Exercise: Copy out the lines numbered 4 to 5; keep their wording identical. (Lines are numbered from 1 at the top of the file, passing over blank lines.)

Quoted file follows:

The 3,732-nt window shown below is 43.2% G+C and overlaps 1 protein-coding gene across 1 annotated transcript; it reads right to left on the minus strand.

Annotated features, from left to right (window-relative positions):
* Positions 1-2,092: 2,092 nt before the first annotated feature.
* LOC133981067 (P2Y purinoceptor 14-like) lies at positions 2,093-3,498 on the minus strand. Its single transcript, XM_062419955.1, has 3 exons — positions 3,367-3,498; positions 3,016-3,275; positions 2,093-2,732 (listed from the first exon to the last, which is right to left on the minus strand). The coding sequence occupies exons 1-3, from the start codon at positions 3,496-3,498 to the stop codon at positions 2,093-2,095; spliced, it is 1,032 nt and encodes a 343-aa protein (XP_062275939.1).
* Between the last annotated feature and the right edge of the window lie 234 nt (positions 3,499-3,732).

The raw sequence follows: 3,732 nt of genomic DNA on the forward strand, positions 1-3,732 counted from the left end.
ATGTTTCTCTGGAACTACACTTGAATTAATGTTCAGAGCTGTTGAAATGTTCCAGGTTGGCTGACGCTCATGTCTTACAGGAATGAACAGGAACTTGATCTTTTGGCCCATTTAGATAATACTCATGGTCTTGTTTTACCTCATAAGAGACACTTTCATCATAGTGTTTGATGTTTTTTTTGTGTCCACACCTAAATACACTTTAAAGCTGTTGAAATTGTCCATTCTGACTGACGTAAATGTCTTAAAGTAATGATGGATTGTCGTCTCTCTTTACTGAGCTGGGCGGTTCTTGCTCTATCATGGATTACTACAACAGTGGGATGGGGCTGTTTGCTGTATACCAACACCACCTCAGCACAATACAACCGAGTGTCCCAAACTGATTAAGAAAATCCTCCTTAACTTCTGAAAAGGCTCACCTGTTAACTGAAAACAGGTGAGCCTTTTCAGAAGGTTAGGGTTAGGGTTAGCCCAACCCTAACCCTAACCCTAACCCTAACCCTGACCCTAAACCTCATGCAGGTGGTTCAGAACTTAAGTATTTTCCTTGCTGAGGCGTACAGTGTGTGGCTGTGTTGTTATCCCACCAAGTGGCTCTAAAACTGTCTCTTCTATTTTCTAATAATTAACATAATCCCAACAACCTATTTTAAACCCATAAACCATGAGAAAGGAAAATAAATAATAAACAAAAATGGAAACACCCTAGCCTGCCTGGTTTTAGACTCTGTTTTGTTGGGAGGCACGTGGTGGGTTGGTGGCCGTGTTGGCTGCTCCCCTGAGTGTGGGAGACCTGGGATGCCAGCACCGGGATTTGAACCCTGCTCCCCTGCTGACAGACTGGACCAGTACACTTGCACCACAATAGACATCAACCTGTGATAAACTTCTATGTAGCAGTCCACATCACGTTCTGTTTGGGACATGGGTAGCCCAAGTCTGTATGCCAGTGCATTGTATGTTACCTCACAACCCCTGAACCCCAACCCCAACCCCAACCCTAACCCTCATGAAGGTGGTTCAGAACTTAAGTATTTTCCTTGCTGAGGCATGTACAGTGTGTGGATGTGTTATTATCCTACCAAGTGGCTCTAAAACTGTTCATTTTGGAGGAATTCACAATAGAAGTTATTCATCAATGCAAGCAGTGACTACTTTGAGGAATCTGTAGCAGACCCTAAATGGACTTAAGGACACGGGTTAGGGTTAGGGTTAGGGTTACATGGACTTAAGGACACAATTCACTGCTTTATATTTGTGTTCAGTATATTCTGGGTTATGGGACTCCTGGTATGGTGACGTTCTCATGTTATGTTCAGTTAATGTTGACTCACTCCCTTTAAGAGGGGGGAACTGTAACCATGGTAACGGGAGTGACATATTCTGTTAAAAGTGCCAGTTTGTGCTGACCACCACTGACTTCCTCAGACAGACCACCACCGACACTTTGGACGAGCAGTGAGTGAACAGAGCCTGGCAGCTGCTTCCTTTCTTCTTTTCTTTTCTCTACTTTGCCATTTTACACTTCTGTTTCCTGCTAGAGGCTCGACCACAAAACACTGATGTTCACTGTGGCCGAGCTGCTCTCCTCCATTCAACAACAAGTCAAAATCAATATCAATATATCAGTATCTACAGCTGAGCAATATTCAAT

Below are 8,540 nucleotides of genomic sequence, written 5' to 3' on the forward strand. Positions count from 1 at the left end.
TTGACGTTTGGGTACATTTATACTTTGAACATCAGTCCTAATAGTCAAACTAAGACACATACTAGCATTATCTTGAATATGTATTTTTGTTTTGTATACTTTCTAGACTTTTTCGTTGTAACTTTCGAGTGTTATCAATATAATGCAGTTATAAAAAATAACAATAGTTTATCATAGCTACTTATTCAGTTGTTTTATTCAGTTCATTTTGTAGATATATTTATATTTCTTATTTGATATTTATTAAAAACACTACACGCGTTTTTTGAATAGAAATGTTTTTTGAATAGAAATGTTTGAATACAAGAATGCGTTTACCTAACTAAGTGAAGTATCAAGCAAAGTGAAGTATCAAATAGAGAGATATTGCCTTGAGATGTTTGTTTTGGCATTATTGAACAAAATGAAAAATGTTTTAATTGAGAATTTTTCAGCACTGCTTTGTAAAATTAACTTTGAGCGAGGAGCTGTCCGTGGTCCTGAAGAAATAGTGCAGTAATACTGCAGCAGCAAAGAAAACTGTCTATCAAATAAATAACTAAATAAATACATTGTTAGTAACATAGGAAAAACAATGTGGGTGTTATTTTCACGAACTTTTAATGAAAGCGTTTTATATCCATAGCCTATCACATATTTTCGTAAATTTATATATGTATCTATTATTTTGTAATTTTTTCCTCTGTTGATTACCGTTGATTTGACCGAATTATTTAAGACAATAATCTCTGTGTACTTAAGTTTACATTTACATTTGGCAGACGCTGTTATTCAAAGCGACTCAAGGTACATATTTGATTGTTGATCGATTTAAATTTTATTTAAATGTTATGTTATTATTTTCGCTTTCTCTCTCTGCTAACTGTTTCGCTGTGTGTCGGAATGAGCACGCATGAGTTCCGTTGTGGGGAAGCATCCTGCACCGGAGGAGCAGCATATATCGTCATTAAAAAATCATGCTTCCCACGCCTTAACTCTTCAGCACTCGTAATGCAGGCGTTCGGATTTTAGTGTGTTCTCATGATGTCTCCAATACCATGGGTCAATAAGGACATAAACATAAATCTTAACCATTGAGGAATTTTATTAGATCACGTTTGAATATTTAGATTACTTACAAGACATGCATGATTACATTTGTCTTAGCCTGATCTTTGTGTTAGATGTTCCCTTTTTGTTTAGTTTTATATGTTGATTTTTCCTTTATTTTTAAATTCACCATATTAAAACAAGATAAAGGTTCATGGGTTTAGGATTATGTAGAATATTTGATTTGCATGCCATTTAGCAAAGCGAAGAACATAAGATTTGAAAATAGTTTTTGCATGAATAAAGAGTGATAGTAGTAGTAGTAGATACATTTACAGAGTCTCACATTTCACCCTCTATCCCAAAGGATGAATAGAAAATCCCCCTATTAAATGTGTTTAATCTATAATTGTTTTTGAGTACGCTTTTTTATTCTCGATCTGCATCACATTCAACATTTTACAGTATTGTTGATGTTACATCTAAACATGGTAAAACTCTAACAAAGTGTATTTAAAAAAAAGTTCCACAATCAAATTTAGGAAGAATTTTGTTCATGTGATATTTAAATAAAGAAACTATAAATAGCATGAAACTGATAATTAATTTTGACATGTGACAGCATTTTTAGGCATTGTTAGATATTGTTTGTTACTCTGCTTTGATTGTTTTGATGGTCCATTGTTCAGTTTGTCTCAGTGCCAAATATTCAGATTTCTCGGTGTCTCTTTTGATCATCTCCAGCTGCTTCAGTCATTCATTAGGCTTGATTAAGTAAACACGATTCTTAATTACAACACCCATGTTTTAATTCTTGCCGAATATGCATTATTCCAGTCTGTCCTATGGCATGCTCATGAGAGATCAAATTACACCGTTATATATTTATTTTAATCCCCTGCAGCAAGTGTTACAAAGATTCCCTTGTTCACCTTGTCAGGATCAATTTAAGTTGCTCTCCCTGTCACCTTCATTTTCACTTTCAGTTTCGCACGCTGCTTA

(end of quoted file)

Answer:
* LOC133981067 (P2Y purinoceptor 14-like) lies at positions 2,093-3,498 on the minus strand. Its single transcript, XM_062419955.1, has 3 exons — positions 3,367-3,498; positions 3,016-3,275; positions 2,093-2,732 (listed from the first exon to the last, which is right to left on the minus strand). The coding sequence occupies exons 1-3, from the start codon at positions 3,496-3,498 to the stop codon at positions 2,093-2,095; spliced, it is 1,032 nt and encodes a 343-aa protein (XP_062275939.1).
* Between the last annotated feature and the right edge of the window lie 234 nt (positions 3,499-3,732).